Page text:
1902 Encyclopedia > Architecture > Greek Doric Order: Simplicity, Harmony, Grace, Elegance, Light and Shade

(Part 44)

Greek Doric Order: Simplicity, Harmony, Grace, Elegance, Light and Shade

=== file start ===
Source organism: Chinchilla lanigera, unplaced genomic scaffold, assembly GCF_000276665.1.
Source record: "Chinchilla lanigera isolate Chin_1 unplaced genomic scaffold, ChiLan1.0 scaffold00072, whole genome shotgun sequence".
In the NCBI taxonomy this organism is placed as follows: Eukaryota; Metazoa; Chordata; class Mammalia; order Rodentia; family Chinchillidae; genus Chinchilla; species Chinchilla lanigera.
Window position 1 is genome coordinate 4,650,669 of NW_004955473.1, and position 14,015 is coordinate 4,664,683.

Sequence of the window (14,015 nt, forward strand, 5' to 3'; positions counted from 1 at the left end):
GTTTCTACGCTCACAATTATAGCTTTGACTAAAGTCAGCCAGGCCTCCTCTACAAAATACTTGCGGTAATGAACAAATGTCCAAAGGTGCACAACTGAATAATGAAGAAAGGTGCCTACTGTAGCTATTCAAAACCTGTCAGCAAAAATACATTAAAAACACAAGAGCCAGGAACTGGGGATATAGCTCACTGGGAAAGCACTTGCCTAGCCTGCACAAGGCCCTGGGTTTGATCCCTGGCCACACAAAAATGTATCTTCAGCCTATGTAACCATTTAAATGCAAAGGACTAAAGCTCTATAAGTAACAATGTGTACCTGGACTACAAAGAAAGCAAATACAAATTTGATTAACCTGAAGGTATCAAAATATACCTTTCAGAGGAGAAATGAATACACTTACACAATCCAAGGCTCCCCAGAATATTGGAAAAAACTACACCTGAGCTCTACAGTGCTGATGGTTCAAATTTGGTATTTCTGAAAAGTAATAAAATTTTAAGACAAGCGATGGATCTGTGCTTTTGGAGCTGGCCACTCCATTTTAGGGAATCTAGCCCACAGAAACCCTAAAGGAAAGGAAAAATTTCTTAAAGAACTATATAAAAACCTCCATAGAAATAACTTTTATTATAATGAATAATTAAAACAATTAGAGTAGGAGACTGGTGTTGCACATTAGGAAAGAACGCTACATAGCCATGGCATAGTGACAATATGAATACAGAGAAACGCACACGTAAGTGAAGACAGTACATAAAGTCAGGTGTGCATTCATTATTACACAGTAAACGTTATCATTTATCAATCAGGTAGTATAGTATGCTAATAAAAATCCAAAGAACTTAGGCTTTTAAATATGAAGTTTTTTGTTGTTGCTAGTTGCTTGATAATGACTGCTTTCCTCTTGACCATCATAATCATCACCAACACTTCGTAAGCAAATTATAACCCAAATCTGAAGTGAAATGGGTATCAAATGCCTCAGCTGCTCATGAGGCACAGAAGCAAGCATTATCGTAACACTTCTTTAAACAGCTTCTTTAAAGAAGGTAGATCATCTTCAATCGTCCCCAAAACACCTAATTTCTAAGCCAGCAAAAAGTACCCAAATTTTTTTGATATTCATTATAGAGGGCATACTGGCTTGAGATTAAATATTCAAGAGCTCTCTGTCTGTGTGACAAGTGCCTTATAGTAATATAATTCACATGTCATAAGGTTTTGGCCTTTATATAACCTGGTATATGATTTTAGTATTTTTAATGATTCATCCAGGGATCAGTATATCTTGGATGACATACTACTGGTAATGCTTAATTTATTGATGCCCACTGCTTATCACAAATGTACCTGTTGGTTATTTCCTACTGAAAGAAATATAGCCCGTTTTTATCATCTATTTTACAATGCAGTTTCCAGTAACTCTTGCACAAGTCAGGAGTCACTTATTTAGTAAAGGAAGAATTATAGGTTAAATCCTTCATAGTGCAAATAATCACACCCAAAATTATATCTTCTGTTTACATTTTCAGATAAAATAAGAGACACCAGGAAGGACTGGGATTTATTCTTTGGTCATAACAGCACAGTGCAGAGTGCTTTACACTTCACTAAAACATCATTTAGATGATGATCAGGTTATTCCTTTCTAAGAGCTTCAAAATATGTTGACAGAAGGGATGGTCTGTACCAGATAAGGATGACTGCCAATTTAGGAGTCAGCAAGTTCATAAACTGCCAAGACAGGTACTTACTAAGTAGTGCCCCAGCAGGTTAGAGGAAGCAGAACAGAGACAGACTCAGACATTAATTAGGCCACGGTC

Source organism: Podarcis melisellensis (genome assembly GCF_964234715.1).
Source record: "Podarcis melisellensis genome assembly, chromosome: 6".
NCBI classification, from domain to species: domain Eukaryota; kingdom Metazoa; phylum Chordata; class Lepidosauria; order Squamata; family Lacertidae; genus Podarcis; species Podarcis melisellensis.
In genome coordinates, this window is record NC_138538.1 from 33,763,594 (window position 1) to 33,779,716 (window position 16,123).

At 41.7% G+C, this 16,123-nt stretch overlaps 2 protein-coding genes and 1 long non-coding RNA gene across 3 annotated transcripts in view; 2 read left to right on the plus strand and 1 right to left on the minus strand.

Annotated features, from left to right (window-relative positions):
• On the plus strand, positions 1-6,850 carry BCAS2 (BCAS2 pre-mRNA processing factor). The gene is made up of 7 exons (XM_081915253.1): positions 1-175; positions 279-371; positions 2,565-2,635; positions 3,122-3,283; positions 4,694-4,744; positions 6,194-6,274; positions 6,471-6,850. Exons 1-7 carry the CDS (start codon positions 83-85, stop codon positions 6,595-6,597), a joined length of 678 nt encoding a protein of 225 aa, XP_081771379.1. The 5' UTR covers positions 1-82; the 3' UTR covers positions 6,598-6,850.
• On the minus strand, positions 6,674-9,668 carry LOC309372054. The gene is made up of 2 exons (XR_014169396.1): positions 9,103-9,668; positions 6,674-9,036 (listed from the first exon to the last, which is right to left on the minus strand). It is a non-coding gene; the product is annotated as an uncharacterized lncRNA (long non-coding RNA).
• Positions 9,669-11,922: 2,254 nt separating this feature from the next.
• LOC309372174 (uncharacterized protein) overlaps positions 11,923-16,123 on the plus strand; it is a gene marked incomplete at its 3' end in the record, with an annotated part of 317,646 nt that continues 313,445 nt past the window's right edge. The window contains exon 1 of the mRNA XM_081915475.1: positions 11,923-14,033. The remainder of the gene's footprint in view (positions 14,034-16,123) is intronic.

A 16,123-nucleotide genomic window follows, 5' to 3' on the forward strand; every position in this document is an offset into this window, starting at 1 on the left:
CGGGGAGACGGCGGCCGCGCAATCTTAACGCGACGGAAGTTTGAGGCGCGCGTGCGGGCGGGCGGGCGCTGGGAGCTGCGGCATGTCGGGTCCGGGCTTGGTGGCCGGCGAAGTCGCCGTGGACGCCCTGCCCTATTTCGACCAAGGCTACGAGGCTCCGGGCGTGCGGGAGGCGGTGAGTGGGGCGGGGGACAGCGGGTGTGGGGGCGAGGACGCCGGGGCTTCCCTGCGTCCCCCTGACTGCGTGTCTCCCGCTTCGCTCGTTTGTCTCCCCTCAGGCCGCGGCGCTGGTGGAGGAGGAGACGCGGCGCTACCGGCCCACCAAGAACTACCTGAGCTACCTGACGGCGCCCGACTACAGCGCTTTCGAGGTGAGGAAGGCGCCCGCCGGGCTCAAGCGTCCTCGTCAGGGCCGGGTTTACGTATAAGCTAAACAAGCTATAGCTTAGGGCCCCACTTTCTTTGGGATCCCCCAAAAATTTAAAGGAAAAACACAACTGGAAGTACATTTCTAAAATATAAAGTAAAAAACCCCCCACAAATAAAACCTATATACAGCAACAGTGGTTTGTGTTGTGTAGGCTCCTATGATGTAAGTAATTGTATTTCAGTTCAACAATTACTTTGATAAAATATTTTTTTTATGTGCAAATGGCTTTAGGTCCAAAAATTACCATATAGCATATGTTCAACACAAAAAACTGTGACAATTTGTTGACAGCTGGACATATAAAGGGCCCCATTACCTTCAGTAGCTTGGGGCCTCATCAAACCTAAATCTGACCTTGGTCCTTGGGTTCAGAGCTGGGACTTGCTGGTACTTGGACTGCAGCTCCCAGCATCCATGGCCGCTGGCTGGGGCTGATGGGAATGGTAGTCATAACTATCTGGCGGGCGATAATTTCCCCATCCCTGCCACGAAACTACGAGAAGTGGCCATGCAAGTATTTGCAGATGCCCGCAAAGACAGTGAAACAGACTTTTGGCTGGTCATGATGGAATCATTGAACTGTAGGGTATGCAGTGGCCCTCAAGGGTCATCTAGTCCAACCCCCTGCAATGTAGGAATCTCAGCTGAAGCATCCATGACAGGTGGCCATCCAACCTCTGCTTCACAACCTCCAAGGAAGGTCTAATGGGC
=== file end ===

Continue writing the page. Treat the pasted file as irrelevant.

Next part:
Such are the materials of which the Greeks composed those beautiful temples, whose peculiar effect and character arise from their simplicity and harmony. These qualities are visible in the long unbroken which bound their forms, and the breadth, boldness, and fitness of every part. The entablature, though massive, is fully upborne by the columns, whose spreading abaci receive it, and transmit the weight downwards by the shafts, which rest on a horizontal and spreading basement, -- the magnitude of every part, as before remarked, being determined by the capacity of the sustaining power. Besides graceful and elegant outline, and simple and harmonious forms, these structures exhibit a wonderful variety of light and shade, arising from the judicious contour and arrangement of mouldings, every one of which is rendered expressive. The effect is heightened by the fluting of the columns and the peculiar form of the columnar capital, with its broad square abacus, which projects a deep shadow on the bold ovolo, the play of light and shade about the insulated columns is strongly modified by the deep shadows on the walls behind them; and in front, where the inner columns appear, the effect is enchanting. For all the higher effects which architecture is capable of producing, a Greek peripteral temple of the Doric order is perhaps unrivalled.

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